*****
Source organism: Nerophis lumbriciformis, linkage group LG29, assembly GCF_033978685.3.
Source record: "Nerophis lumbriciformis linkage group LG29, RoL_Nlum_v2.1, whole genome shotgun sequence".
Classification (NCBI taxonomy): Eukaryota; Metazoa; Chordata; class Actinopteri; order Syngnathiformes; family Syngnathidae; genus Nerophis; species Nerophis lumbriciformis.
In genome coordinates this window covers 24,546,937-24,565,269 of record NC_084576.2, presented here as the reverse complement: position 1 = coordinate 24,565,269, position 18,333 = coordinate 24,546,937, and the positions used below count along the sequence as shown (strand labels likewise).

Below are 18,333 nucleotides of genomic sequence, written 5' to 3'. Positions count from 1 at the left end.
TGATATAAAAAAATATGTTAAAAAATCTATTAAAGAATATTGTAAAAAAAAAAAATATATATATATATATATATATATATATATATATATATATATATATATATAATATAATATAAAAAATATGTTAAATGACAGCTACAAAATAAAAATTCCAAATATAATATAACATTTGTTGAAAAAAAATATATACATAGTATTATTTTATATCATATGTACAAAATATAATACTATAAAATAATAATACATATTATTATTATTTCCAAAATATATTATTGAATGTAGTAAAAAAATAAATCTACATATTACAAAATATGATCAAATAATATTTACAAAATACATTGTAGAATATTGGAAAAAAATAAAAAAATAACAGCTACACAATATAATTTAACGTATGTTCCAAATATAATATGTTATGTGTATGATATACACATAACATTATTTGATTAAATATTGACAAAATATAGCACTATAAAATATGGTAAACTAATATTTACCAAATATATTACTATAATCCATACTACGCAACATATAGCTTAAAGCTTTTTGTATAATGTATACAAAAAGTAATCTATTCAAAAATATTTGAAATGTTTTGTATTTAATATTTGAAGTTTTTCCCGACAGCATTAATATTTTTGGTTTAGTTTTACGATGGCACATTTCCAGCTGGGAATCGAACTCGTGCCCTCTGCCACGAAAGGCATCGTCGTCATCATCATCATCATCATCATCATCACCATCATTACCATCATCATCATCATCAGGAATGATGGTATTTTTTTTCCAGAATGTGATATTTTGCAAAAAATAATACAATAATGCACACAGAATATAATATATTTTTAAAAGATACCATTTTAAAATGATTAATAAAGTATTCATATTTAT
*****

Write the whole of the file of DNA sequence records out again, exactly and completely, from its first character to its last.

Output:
Source organism: Nerophis lumbriciformis, linkage group LG29, assembly GCF_033978685.3.
Source record: "Nerophis lumbriciformis linkage group LG29, RoL_Nlum_v2.1, whole genome shotgun sequence".
Classification (NCBI taxonomy): Eukaryota; Metazoa; Chordata; class Actinopteri; order Syngnathiformes; family Syngnathidae; genus Nerophis; species Nerophis lumbriciformis.
In genome coordinates this window covers 24,546,937-24,565,269 of record NC_084576.2, presented here as the reverse complement: position 1 = coordinate 24,565,269, position 18,333 = coordinate 24,546,937, and the positions used below count along the sequence as shown (strand labels likewise).

Below are 18,333 nucleotides of genomic sequence, written 5' to 3'. Positions count from 1 at the left end.
TGATATAAAAAAATATGTTAAAAAATCTATTAAAGAATATTGTAAAAAAAAAAAATATATATATATATATATATATATATATATATATATATATATATATATATAATATAATATAAAAAATATGTTAAATGACAGCTACAAAATAAAAATTCCAAATATAATATAACATTTGTTGAAAAAAAATATATACATAGTATTATTTTATATCATATGTACAAAATATAATACTATAAAATAATAATACATATTATTATTATTTCCAAAATATATTATTGAATGTAGTAAAAAAATAAATCTACATATTACAAAATATGATCAAATAATATTTACAAAATACATTGTAGAATATTGGAAAAAAATAAAAAAATAACAGCTACACAATATAATTTAACGTATGTTCCAAATATAATATGTTATGTGTATGATATACACATAACATTATTTGATTAAATATTGACAAAATATAGCACTATAAAATATGGTAAACTAATATTTACCAAATATATTACTATAATCCATACTACGCAACATATAGCTTAAAGCTTTTTGTATAATGTATACAAAAAGTAATCTATTCAAAAATATTTGAAATGTTTTGTATTTAATATTTGAAGTTTTTCCCGACAGCATTAATATTTTTGGTTTAGTTTTACGATGGCACATTTCCAGCTGGGAATCGAACTCGTGCCCTCTGCCACGAAAGGCATCGTCGTCATCATCATCATCATCATCATCATCACCATCATTACCATCATCATCATCATCAGGAATGATGGTATTTTTTTTCCAGAATGTGATATTTTGCAAAAAATAATACAATAATGCACACAGAATATAATATATTTTTAAAAGATACCATTTTAAAATGATTAATAAAGTATTCATATTTAT